The decision-to-delivery interval for emergency caesarean section: is 30 minutes a realistic target?

Authors


*Mr M. H. Jones, Darent Valley Hospital, Darenth Wood Road, Dartford, Kent DA2 8DA, UK.

Abstract

Objective To evaluate whether a 30-minute decision-to-delivery interval is a realistic target for emergency caesarean section.

Design An audit of all emergency caesarean sections over five separate periods.

Setting A district general hospital.

Participants Five groups of women (343 women) with an indication for emergency caesarean section.

Methods Following an initial survey, a structured time sheet was introduced, followed by four other surveys to complete the audit cycle.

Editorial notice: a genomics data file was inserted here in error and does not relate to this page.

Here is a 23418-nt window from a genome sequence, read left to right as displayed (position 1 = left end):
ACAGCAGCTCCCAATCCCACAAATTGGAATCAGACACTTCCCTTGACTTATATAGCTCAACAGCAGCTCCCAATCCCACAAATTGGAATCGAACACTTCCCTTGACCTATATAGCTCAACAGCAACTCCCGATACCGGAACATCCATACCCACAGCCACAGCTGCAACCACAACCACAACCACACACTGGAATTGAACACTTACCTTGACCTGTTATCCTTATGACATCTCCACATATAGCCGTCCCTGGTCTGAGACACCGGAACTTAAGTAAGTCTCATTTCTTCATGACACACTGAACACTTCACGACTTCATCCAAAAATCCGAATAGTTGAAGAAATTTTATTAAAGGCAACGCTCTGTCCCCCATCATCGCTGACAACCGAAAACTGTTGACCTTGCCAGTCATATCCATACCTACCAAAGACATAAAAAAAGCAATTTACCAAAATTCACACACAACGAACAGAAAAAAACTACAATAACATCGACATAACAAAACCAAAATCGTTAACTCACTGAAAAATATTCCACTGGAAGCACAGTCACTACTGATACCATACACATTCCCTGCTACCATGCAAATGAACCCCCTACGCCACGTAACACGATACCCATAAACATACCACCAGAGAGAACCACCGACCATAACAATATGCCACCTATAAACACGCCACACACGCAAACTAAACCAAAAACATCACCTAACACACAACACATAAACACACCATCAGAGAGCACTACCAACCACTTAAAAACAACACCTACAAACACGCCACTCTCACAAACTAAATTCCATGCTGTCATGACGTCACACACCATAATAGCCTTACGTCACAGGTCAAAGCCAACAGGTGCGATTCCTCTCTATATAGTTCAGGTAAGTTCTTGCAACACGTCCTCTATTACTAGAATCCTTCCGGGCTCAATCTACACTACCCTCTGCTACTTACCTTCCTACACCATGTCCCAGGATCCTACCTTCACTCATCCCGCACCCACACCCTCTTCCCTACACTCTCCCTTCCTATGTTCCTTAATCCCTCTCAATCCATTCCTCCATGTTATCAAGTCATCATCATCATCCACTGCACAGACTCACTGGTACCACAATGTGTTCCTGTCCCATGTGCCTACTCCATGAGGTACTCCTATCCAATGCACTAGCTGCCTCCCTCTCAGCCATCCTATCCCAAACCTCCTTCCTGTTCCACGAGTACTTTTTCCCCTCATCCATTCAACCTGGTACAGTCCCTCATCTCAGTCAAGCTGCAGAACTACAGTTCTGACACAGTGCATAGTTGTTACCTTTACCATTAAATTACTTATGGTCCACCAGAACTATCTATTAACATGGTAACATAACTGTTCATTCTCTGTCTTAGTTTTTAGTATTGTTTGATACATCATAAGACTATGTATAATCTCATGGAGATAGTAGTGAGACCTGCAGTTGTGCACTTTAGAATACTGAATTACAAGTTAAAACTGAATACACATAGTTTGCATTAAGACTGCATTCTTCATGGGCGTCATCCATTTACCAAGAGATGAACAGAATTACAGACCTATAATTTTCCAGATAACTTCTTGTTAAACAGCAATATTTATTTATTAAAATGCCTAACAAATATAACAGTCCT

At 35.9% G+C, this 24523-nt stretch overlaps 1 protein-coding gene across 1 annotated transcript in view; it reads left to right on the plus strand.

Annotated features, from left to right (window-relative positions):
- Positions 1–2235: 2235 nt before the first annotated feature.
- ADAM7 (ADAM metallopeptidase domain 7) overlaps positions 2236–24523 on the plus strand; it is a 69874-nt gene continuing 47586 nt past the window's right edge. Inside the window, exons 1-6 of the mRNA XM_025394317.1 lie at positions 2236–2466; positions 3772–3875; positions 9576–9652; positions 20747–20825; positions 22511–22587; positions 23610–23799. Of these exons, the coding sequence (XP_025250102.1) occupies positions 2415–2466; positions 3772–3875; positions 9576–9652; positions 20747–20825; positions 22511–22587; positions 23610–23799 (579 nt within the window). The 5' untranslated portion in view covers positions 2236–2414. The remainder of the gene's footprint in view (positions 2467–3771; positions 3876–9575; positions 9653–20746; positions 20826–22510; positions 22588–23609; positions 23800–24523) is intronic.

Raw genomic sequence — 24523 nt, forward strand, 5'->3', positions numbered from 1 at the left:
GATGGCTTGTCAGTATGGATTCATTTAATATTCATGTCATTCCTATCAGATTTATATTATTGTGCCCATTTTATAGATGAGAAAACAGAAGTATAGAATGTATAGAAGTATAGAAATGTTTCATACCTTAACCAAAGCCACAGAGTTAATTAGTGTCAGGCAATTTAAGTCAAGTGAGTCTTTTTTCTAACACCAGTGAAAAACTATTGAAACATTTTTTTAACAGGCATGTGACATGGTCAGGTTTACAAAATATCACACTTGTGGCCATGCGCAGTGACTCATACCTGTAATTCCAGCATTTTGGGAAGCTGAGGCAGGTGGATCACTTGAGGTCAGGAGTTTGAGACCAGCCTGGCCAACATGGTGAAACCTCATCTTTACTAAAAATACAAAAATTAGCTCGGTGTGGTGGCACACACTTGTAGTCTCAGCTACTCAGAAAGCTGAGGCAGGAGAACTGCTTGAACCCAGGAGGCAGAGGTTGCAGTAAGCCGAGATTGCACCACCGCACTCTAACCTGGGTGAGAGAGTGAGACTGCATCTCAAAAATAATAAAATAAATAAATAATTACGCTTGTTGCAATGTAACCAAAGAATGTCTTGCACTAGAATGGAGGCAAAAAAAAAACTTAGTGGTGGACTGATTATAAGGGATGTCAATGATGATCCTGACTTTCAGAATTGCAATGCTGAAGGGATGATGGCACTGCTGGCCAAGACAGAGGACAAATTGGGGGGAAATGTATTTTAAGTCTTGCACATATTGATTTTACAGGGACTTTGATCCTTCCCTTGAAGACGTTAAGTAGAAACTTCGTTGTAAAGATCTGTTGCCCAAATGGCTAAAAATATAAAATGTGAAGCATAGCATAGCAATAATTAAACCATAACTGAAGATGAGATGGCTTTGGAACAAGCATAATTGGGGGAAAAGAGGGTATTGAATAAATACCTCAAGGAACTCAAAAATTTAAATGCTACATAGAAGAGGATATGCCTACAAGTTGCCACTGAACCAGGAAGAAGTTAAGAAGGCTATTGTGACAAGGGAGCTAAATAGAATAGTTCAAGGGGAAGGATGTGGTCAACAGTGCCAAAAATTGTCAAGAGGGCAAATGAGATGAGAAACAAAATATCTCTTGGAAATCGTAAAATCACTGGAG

Main outcome measure The proportion of caesarean sections where the decision-to-delivery interval measures was achieved within 30 minutes. The reasons for delay.

Results In the first survey of 73 emergency caesarean sections, the time to deliver the infant exceeded 30 minutes in 47 women (64%). The main sources of delay were transferring the women to the operating theatre and starting the anaesthetic. After the introduction of a structured time sheet, there was an improvement with each survey, but the target of 30 minutes was reached in only 71% of caesarean sections in the final survey.

Conclusions The introduction of a time sheet can improve the decision-to-delivery interval for emergency caesarean section; however, a universal standard of 100% in 30 minutes is unrealistic.

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